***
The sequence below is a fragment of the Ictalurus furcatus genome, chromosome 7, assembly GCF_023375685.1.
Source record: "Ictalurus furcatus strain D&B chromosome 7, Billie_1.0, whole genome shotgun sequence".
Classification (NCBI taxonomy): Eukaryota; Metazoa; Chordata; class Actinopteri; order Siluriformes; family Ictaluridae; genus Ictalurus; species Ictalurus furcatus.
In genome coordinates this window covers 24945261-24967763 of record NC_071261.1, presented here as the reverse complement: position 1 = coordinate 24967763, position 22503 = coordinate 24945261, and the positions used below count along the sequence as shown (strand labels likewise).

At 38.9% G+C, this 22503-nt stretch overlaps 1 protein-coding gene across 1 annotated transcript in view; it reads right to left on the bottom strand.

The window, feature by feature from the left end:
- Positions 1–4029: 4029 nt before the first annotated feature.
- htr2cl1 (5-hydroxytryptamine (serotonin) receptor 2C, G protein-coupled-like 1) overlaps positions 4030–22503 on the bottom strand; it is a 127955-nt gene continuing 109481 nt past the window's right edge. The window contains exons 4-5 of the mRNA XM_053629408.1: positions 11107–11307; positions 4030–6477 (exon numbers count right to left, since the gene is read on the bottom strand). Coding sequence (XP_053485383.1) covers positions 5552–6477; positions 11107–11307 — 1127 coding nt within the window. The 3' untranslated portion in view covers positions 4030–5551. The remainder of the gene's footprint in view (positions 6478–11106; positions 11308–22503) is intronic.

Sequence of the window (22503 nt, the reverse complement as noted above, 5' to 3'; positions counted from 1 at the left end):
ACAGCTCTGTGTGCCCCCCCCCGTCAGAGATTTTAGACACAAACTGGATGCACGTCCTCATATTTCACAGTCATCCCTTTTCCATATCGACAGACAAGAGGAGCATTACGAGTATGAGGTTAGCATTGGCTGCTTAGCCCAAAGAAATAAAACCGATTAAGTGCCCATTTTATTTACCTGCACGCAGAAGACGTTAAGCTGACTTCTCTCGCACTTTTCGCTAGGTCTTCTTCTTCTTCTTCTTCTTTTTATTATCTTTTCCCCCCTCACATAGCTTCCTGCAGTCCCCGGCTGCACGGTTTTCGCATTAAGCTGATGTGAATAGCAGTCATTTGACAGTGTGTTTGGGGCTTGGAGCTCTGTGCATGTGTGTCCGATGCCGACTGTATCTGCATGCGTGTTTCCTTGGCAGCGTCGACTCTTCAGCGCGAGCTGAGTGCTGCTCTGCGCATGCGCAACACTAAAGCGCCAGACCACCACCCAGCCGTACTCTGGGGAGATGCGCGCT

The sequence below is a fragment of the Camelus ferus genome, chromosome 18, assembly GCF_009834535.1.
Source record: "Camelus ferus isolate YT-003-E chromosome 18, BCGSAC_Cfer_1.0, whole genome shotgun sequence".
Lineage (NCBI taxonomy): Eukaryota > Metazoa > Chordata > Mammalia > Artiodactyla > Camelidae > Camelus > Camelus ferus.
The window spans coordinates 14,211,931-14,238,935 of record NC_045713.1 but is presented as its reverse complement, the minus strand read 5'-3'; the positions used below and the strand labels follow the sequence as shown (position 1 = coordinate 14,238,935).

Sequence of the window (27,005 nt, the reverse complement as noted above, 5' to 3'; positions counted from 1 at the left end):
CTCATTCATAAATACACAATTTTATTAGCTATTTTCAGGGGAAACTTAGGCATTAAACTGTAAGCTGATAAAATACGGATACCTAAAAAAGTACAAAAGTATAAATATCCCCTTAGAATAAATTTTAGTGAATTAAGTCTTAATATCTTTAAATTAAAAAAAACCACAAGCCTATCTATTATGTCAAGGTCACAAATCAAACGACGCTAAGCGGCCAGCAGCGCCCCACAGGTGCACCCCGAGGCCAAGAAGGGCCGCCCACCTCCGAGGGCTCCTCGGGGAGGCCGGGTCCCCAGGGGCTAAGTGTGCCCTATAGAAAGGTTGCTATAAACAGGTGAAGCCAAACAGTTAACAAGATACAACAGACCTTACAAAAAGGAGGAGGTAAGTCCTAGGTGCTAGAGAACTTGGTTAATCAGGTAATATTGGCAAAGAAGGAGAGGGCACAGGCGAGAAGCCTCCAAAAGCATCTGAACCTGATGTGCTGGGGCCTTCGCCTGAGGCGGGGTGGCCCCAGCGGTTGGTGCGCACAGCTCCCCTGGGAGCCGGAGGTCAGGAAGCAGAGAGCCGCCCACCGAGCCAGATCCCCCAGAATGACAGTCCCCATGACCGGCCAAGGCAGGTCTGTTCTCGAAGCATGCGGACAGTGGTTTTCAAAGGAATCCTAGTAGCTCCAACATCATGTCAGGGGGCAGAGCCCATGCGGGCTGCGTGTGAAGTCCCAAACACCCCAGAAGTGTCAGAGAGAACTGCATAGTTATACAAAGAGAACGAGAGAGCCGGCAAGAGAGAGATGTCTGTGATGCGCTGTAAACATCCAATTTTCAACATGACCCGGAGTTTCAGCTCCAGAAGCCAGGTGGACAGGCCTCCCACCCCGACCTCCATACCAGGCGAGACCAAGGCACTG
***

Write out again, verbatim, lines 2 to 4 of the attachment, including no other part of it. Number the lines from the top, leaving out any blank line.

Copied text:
Source record: "Ictalurus furcatus strain D&B chromosome 7, Billie_1.0, whole genome shotgun sequence".
Classification (NCBI taxonomy): Eukaryota; Metazoa; Chordata; class Actinopteri; order Siluriformes; family Ictaluridae; genus Ictalurus; species Ictalurus furcatus.
In genome coordinates this window covers 24945261-24967763 of record NC_071261.1, presented here as the reverse complement: position 1 = coordinate 24967763, position 22503 = coordinate 24945261, and the positions used below count along the sequence as shown (strand labels likewise).